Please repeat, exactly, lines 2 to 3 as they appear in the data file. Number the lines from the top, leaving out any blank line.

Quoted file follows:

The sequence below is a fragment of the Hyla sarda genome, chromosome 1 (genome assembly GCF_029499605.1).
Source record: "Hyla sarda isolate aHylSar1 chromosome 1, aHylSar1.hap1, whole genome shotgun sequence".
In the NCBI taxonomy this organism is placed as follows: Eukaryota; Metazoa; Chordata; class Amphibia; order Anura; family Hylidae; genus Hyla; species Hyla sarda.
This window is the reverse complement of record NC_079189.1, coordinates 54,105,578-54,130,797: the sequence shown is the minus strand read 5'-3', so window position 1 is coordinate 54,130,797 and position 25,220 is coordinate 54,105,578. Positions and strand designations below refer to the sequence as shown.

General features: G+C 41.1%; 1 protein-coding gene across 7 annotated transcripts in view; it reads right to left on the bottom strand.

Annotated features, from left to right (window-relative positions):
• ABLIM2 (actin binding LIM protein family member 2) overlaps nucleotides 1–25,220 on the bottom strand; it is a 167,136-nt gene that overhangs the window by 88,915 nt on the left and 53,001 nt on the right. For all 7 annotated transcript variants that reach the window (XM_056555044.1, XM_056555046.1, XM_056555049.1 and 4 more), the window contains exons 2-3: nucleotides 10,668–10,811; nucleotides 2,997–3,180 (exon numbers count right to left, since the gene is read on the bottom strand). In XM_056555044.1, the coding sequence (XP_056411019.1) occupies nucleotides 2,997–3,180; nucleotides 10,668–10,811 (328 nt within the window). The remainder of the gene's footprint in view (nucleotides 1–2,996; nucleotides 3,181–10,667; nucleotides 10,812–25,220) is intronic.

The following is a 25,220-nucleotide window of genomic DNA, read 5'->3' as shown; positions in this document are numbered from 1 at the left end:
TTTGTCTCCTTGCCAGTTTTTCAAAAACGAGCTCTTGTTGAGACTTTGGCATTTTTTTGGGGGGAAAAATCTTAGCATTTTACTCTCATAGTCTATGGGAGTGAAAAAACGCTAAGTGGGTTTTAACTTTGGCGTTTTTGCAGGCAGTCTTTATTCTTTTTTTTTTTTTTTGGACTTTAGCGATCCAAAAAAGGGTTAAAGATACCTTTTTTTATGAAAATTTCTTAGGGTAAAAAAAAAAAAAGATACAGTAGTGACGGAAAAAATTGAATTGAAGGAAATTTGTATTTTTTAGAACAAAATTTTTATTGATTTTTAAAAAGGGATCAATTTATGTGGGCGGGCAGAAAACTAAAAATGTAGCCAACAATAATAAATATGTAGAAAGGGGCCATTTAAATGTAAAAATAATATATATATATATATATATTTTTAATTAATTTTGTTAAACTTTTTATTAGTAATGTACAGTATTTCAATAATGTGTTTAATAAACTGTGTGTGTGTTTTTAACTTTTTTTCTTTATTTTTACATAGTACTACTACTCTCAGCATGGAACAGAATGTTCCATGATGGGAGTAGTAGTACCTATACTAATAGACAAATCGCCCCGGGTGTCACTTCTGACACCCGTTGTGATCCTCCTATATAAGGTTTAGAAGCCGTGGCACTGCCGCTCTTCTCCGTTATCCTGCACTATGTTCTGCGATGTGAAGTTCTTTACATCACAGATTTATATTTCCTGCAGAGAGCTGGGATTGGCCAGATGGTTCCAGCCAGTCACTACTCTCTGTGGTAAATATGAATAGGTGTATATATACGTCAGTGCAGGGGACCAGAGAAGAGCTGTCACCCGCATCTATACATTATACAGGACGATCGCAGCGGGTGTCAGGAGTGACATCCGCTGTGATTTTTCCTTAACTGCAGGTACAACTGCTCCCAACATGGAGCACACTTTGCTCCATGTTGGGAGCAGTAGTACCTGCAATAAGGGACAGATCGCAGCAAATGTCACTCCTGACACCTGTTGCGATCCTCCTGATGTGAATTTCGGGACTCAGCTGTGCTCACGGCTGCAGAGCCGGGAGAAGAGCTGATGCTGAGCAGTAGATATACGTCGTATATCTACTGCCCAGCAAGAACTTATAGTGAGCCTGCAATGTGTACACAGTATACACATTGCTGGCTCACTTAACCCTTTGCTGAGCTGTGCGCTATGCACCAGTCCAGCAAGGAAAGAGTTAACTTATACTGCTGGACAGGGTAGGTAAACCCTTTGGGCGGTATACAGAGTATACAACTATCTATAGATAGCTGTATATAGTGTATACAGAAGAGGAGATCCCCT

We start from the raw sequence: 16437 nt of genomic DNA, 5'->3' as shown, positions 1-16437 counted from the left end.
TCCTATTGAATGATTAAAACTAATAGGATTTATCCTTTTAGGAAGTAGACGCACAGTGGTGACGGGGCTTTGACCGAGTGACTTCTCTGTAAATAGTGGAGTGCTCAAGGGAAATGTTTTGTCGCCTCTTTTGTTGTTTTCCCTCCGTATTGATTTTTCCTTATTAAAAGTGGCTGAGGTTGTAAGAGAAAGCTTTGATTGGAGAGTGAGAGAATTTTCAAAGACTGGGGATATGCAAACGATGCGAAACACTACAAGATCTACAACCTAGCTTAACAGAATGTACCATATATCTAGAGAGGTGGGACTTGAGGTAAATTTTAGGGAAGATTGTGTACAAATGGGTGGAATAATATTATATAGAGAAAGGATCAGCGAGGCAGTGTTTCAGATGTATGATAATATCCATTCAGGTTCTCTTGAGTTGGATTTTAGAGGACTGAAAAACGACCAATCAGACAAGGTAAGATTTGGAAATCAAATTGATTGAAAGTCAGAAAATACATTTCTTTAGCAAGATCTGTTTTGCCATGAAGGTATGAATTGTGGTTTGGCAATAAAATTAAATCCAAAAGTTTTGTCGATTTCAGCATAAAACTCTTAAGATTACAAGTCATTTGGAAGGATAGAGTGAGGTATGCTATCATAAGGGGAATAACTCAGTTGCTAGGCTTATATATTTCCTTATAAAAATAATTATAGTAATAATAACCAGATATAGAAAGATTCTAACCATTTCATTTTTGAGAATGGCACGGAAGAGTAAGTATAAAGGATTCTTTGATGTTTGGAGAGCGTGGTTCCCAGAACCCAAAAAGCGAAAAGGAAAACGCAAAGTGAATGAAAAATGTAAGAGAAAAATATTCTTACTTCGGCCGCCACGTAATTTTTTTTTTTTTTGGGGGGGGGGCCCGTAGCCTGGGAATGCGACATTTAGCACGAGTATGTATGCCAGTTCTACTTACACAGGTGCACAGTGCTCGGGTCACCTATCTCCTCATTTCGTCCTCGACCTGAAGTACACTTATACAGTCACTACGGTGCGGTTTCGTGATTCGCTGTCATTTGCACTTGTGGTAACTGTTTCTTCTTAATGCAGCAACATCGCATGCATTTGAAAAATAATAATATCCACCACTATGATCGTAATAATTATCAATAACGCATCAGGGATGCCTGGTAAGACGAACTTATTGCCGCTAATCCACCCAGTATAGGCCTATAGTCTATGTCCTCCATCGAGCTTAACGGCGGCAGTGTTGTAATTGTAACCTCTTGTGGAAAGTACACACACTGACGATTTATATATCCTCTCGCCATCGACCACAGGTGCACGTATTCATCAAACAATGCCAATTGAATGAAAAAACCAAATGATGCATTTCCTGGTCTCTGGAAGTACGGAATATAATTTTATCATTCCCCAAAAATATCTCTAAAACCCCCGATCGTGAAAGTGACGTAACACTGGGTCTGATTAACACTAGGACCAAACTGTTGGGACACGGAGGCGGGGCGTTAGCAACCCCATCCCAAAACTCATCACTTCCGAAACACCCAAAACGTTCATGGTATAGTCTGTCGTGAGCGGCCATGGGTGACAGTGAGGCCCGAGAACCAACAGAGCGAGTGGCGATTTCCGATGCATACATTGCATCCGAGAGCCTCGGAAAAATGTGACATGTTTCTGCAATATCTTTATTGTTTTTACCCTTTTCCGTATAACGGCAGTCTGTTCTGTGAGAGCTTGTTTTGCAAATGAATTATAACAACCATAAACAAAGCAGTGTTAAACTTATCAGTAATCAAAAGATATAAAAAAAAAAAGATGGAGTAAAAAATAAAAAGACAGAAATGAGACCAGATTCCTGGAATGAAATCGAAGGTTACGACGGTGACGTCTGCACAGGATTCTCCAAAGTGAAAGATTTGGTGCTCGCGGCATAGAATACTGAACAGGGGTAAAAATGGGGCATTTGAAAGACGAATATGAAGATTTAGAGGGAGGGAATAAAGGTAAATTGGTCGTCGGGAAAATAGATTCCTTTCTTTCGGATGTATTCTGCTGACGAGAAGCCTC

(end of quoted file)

Source record: "Hyla sarda isolate aHylSar1 chromosome 1, aHylSar1.hap1, whole genome shotgun sequence".
In the NCBI taxonomy this organism is placed as follows: Eukaryota; Metazoa; Chordata; class Amphibia; order Anura; family Hylidae; genus Hyla; species Hyla sarda.